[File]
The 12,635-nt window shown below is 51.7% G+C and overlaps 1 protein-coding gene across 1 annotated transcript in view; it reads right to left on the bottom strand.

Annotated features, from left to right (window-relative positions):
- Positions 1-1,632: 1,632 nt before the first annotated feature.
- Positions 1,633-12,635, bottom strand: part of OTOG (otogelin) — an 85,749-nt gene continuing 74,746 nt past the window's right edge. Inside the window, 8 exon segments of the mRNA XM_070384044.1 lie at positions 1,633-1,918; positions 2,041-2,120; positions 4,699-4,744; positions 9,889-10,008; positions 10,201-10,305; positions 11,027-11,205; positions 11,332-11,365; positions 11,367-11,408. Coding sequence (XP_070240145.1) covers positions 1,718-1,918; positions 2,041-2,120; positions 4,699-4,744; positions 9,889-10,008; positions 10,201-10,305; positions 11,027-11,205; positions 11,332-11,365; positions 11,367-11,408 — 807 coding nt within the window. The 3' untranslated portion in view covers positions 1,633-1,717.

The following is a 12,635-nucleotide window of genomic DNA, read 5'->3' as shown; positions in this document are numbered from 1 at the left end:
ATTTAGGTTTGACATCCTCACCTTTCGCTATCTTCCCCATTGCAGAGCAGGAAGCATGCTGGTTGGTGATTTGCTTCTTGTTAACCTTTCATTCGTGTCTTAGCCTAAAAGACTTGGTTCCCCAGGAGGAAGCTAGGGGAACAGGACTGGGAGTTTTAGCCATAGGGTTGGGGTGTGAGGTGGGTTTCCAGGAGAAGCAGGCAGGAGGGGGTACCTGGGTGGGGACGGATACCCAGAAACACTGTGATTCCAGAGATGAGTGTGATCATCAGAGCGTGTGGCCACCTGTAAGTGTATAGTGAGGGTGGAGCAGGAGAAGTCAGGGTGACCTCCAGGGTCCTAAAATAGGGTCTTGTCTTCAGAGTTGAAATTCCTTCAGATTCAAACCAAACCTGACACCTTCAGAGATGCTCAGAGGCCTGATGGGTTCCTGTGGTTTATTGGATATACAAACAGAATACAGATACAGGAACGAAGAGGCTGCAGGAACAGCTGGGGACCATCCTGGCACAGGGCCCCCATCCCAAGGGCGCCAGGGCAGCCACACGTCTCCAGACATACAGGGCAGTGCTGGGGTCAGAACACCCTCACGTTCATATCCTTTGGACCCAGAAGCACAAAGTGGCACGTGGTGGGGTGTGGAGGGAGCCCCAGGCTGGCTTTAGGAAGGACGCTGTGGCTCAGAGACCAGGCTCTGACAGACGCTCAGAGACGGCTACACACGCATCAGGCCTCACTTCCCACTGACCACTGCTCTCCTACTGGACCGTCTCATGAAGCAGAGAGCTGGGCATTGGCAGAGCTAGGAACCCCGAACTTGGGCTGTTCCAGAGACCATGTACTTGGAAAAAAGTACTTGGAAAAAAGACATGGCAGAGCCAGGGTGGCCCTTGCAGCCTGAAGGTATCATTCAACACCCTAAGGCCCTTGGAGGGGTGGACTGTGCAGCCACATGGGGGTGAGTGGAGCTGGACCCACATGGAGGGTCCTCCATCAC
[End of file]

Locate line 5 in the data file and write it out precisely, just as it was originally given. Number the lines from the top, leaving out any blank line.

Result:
The following is a 12,635-nucleotide window of genomic DNA, read 5'->3' as shown; positions in this document are numbered from 1 at the left end: